See more objects with the tag metallic, domestic, food preparation, kitchen, streamlined, tool, sleek, angular.

Object Timeline


  • Work on this object began.






  • You found it!

Model 410 Meat Slicer

This is a Meat slicer. It is dated 1940 and we acquired it in 2008. Its medium is aluminum, steel, rubber. It is a part of the Product Design and Decorative Arts department.

This meat slicer is an iconic example of American industrial design by Egmont Arens. The model 410 is a utilitarian object intended for commercial rather than domestic use. It is a fine example of streamlining, a style of modernism that combines principles of aerodynamic engineering with functional geometry, often characterized by smooth rhythmic surfaces and forms associated with technology, mechanics, and motion. In the model 410, the predominantly aluminum body is composed of planes, curves, and geometric shapes (circle, oval, rectangle) that overlap and combine in a way that suggests dynamic movement. The only exposed moving parts are the simple forms of the circular blade and the sled-like bed and pivoting holder that secure the meat to be sliced. The motor, gears, and other moving parts are concealed within a sculptural smooth-walled housing.
Known primarily for his influential writings on industrial design theory and practice, Arens was among the individuals who launched the industrial design profession in America during the 1920s and 1930s. His contemporaries included Walter Dorwin Teague, Donald Deskey, Norman Bel Geddes, Russel Wright, and Lurelle Guild, all of whom are represented in the museum’s collection.
Like several of his colleagues, Arens segued into the then new field of industrial design from another creative profession. He came from a publications and editorial background but, by 1929, became advertising director of the firm Earnest Elmo Calkins, where he established an industrial design styling department based on what he called “consumer engineering.” In 1932, Arens and Roy Sheldon co authored the book Consumer Engineering: A New Technique for Prosperity, primarily intended for a business and design audience.
Arens’s design work was shown in the 1939 New York World’s Fair and he was one of the 15 design practitioners who founded the Society of Industrial Designers in 1944. Throughout his career, he worked for companies such as General Electric, Fairchild Aircraft, The Carborundum Company, the Dayton Scale Company, Coca-Cola, and the Great Atlantic and Pacific Tea Company (more commonly known as A&P), producing a diverse range of designs including freight cars, airplanes, coffee grinders, refrigerators, candy, graphics, and packaging. Among his best known work is his 1937 Model K stand mixer for the Hobart Manufacturing Company. KitchenAid still manufactures the mixer today, little changed from the original design.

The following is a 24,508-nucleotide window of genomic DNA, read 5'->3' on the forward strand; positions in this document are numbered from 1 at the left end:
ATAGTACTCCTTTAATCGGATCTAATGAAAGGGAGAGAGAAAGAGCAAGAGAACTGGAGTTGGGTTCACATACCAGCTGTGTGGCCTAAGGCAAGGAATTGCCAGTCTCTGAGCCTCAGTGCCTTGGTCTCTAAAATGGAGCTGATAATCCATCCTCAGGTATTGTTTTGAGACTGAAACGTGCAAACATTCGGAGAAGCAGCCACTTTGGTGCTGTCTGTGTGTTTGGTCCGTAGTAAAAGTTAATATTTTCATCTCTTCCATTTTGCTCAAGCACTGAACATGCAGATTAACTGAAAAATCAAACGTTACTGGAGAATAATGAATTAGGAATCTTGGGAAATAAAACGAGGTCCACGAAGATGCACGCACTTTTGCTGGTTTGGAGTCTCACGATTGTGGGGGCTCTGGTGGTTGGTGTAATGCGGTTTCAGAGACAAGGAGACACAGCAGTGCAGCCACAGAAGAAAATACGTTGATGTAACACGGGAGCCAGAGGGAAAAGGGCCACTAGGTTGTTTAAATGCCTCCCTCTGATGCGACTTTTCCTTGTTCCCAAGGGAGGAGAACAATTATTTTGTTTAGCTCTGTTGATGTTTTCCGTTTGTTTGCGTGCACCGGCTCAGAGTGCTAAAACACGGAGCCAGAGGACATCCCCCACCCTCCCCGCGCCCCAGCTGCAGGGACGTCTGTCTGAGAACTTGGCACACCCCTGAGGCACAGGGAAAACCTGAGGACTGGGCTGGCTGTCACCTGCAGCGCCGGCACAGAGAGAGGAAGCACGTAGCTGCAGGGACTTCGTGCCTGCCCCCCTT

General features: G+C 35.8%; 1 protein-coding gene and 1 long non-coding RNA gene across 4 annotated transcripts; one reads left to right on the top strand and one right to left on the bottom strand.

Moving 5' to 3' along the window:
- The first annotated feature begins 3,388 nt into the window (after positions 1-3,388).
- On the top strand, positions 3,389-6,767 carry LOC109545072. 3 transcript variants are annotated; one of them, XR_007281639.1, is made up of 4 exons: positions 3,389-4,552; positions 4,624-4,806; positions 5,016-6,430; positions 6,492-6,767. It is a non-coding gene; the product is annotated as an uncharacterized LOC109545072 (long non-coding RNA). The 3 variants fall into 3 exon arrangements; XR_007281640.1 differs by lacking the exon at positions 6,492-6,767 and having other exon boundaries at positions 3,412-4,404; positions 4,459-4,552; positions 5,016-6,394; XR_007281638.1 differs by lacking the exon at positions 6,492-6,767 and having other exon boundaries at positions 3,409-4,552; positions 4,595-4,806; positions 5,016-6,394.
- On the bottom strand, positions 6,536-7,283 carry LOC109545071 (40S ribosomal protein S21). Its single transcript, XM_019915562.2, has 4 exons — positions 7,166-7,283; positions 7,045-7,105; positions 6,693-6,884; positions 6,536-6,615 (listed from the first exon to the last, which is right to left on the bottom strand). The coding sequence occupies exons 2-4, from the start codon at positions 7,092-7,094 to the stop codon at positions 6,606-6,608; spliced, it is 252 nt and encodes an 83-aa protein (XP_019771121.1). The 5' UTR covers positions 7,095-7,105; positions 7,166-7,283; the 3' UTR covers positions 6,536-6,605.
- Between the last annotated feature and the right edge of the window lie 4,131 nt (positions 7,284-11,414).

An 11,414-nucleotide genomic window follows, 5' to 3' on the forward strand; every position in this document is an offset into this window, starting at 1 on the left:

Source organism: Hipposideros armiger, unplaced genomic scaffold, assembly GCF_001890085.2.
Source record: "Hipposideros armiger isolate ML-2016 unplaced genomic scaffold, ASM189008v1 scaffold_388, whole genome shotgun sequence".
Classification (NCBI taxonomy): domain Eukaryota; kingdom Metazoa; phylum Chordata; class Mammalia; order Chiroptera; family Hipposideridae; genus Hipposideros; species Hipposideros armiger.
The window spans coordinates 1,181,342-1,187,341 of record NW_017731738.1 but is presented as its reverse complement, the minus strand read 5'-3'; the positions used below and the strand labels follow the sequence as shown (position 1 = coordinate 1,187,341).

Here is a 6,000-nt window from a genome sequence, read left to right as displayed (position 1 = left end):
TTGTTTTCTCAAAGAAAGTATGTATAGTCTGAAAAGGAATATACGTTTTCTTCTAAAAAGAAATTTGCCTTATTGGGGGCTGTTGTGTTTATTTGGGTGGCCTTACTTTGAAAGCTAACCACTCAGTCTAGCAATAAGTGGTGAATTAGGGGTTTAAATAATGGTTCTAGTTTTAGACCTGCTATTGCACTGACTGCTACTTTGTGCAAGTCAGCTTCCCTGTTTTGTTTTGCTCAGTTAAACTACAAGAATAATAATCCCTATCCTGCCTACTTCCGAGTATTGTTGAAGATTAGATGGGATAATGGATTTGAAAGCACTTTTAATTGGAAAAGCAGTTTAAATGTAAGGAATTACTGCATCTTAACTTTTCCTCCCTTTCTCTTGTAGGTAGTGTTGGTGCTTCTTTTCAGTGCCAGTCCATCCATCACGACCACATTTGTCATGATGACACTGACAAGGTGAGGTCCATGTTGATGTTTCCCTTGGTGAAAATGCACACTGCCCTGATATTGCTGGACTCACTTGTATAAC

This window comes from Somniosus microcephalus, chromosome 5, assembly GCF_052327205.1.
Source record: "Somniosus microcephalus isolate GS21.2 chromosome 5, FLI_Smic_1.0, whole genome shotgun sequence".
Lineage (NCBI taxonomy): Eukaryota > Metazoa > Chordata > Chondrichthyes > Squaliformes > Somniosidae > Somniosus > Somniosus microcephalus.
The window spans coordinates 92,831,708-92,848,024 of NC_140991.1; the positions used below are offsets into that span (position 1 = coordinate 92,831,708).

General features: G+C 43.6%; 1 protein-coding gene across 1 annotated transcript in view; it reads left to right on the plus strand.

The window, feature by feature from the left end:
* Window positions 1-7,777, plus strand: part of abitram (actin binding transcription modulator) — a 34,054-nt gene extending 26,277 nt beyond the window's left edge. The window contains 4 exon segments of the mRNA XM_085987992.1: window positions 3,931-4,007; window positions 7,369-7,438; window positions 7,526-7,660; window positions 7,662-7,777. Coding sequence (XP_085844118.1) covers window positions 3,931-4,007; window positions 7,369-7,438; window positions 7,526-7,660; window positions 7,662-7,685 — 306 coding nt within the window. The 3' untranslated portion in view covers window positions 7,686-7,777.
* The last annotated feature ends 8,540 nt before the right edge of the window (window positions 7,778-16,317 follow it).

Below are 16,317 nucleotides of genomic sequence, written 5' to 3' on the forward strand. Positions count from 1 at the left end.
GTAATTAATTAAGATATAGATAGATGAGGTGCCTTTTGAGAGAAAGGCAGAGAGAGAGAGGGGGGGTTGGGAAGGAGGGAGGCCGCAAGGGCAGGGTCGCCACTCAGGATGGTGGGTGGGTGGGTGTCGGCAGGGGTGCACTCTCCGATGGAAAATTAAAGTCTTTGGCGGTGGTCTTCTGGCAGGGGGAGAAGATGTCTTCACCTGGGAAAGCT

The Hobart Manufacturing Company (now Hobart Food Equipment) started in 1897 as the Hobart Electric manufacturing Co. in Troy, Ohio, founded by engineer Herbert Johnson. By 1905, Hobart expanded from manufacturing electric motors, to making motor-driven choppers, mixers, and other food processing machines for both the commercial and consumer markets. In 1930, Hobart introduced its first electric meat slicer, the model 11-A. With its motor and parts visible, it was an efficient but awkward looking machine that was difficult to keep clean. Hobart engaged the services of Arens, who designed the streamlined model 410 with its practical aluminum body that was not only modern looking, but sanitary and easy to clean—important and necessary features in the food industry.
This design would strengthen the museum’s collection of American industrial design of the 1930s and 40s, an area of top collection interest.

This object was featured in our Object of the Week series in a post titled A Slice of Design from the Local Deli.

This object was donated by Dennis Lo and Johanna Lo. It is credited Gift of Dennis and Johanna Lo.

  • Silver Streak Iron
  • molded and emulsion-painted pyrex glass, cast and nickel-plated steel, molded....
  • Gift of George R. Kravis II.
  • 2015-5-12

Its dimensions are

H x W x D: 33 x 54 x 41.9 cm (13 x 21 1/4 x 16 1/2 in.)

It has the following markings

On left and right sides of base: "HOBART" in black

Cite this object as

Model 410 Meat Slicer; USA; aluminum, steel, rubber; H x W x D: 33 x 54 x 41.9 cm (13 x 21 1/4 x 16 1/2 in.); Gift of Dennis and Johanna Lo; 2008-36-1

This object was previously on display as a part of the exhibition Energizing the Everyday: Gifts From the George R. Kravis II Collection.

The Conservation department has taken one photo of this object.

There are restrictions for re-using this image. For more information, visit the Smithsonian’s Terms of Use page.

For higher resolution or commercial use contact ArtResource.

If you would like to cite this object in a Wikipedia article please use the following template:

<ref name=CH>{{cite web |url= |title=Model 410 Meat Slicer |author=Cooper Hewitt, Smithsonian Design Museum |accessdate=6 June 2023 |publisher=Smithsonian Institution}}</ref>